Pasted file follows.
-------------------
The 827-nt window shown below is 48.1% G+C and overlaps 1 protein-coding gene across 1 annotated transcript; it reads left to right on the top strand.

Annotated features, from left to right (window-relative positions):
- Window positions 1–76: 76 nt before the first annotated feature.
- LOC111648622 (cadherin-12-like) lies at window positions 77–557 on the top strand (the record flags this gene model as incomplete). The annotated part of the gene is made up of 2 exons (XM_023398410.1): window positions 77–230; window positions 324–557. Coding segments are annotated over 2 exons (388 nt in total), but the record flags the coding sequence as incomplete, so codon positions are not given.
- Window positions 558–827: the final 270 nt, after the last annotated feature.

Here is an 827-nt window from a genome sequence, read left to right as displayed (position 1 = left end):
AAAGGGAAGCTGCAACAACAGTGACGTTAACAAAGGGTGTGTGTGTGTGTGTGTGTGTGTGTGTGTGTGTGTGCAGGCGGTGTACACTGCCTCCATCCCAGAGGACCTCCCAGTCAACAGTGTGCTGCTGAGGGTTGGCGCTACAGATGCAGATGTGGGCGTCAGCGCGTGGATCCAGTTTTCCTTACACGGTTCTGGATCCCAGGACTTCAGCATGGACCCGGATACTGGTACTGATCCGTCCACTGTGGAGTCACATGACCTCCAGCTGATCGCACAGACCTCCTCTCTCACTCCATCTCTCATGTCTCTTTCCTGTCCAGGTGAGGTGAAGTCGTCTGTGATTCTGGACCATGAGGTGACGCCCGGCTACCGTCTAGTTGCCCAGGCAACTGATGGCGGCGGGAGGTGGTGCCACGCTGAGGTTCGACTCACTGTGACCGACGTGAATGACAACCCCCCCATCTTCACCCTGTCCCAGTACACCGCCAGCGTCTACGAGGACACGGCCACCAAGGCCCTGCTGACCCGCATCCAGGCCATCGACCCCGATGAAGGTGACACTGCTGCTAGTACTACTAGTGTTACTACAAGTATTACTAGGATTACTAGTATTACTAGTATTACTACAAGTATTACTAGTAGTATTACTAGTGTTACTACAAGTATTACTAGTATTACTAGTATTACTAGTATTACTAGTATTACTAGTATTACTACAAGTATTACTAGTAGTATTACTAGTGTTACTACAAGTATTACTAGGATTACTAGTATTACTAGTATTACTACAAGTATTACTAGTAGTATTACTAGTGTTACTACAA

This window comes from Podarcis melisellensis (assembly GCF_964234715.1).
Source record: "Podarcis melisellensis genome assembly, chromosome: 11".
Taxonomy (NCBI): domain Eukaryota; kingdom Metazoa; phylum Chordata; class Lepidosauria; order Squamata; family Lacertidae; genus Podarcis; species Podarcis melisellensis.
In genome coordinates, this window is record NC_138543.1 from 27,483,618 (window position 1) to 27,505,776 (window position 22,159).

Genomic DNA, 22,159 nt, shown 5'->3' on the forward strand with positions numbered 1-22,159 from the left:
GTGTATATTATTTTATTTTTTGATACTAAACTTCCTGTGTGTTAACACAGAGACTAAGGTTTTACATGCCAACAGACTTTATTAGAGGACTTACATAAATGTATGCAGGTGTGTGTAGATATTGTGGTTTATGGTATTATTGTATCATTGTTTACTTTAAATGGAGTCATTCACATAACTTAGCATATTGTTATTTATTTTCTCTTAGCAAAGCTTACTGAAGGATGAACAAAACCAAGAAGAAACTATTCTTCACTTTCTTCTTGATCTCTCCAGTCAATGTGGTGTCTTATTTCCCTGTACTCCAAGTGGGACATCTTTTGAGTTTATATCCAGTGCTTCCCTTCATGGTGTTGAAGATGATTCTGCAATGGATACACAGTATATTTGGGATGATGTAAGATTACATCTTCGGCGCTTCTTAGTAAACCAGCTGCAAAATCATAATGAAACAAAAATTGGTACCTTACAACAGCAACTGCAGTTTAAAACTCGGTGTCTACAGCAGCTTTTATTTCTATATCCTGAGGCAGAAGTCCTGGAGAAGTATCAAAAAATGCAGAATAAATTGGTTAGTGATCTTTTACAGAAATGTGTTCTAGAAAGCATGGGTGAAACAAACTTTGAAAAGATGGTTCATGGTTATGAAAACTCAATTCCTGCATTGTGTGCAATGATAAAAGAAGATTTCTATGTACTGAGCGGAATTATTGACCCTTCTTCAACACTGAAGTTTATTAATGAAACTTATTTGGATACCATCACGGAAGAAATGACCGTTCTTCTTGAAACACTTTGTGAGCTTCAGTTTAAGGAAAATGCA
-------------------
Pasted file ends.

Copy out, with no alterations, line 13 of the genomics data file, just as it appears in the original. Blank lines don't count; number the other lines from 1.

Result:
GTGTATATTATTTTATTTTTTGATACTAAACTTCCTGTGTGTTAACACAGAGACTAAGGTTTTACATGCCAACAGACTTTATTAGAGGACTTACATAAATGTATGCAGGTGTGTGTAGATATTGTGGTTTATGGTATTATTGTATCATTGTTTACTTTAAATGGAGTCATTCACATAACTTAGCATATTGTTATTTATTTTCTCTTAGCAAAGCTTACTGAAGGATGAACAAAACCAAGAAGAAACTATTCTTCACTTTCTTCTTGATCTCTCCAGTCAATGTGGTGTCTTATTTCCCTGTACTCCAAGTGGGACATCTTTTGAGTTTATATCCAGTGCTTCCCTTCATGGTGTTGAAGATGATTCTGCAATGGATACACAGTATATTTGGGATGATGTAAGATTACATCTTCGGCGCTTCTTAGTAAACCAGCTGCAAAATCATAATGAAACAAAAATTGGTACCTTACAACAGCAACTGCAGTTTAAAACTCGGTGTCTACAGCAGCTTTTATTTCTATATCCTGAGGCAGAAGTCCTGGAGAAGTATCAAAAAATGCAGAATAAATTGGTTAGTGATCTTTTACAGAAATGTGTTCTAGAAAGCATGGGTGAAACAAACTTTGAAAAGATGGTTCATGGTTATGAAAACTCAATTCCTGCATTGTGTGCAATGATAAAAGAAGATTTCTATGTACTGAGCGGAATTATTGACCCTTCTTCAACACTGAAGTTTATTAATGAAACTTATTTGGATACCATCACGGAAGAAATGACCGTTCTTCTTGAAACACTTTGTGAGCTTCAGTTTAAGGAAAATGCA